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Isolation and Characterization of a Bacteriophage for the Identification of Corynebacterium michiganense. E. Echandi, Professor, Department of Plant Pathology, North Carolina State University, Raleigh 27607; M. Sun, Research Associate, Department of Plant Pathology, North Carolina State University, Raleigh 27607. Phytopathology 63:1398-1401. Accepted for publication 30 April 1973. DOI: 10.1094/Phyto-63-1398.

A bacteriophage designated CMP1, was isolated from overwintering tomato stems infected with Corynebacterium michiganense. CMP1 plaques are about 0.5- to 1.0-mm diam, clear, round, and entire, after 48 hr incubation. They are formed at 16, 20, and 24 C, but not at 28 C or above. CMP1 lysed virulent isolates of C. michiganense from western North Carolina and other parts of the country, but did not lyse species in Agrobacterium, Bacillus, Erwinia, Pseudomonas, Xanthomonas, and Corynebacterium other than C. michiganense. CMP1 was gradually inactivated at 45 C and inactivated in 10 min between 50 and 55 C. Antiserum neutralization of CMP1 required 20 min. About 82% of the phage particles were adsorbed to bacterial cells in 60 min. The latent period of CMP1 was 180 min, its rise period about 180 min and the average burst size 17 particles per cell. CMP1 has an hexagonal head about 68.3-nm wide and a thin tail about 244.9-nm long and 9-nm wide. This phage was found to be very useful for rapid diagnosis of C. michiganense.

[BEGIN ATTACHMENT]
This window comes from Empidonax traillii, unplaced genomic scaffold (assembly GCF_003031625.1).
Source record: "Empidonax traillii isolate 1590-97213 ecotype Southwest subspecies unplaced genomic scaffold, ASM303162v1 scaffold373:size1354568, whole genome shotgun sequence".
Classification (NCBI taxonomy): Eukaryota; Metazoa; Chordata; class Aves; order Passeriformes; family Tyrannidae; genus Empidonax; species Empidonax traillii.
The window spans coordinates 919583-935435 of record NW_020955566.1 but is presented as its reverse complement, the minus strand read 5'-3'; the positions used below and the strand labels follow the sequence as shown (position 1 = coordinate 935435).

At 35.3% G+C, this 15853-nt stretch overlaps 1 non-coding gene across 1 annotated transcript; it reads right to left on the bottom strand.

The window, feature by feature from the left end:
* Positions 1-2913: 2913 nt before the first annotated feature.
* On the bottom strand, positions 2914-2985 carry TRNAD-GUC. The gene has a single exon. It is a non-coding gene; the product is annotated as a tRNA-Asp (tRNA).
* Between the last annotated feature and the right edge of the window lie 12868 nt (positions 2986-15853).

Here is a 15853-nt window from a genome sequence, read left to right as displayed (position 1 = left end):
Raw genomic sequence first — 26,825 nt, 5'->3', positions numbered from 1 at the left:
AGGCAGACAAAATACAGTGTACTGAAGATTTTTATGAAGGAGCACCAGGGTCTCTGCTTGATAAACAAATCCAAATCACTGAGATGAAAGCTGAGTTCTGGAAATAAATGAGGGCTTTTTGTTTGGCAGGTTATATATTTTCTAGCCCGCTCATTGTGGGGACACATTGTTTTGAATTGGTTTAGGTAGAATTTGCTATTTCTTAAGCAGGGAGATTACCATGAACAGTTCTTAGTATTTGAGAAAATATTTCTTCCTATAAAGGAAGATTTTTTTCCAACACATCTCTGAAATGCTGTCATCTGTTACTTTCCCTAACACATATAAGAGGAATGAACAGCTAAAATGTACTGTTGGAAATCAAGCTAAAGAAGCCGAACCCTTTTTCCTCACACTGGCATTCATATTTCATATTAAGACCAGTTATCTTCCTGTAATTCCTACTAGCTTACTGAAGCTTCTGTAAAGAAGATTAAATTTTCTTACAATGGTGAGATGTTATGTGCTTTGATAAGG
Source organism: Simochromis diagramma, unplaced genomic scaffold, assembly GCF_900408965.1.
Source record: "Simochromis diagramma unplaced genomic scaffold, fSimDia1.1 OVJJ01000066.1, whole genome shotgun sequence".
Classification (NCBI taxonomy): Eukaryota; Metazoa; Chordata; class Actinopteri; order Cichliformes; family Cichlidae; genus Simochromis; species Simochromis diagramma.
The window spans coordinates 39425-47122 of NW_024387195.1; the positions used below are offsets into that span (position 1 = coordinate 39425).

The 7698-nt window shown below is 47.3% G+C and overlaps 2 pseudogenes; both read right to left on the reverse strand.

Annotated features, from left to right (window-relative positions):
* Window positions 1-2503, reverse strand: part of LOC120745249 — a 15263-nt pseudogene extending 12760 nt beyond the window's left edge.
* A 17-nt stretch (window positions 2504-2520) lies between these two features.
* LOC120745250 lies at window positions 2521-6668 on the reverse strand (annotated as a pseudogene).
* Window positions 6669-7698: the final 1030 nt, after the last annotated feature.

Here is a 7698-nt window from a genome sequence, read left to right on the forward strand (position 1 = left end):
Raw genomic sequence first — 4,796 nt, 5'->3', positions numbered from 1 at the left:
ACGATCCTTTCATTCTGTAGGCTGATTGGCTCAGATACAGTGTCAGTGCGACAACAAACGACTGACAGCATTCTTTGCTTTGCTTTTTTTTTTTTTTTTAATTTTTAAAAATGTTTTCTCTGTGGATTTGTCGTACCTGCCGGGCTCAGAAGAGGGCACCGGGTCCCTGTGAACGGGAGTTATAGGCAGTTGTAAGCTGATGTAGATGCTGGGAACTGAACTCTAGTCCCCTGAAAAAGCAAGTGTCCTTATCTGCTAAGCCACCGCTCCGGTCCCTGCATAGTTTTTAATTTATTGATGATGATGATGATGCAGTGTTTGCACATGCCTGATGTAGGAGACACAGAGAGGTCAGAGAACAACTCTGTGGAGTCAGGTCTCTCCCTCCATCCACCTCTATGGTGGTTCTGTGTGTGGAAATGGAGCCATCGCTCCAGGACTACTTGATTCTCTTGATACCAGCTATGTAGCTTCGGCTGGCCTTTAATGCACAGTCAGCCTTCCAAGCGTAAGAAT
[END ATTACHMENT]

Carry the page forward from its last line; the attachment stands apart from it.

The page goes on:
Additional keywords: bacterial canker of tomato, phage identification.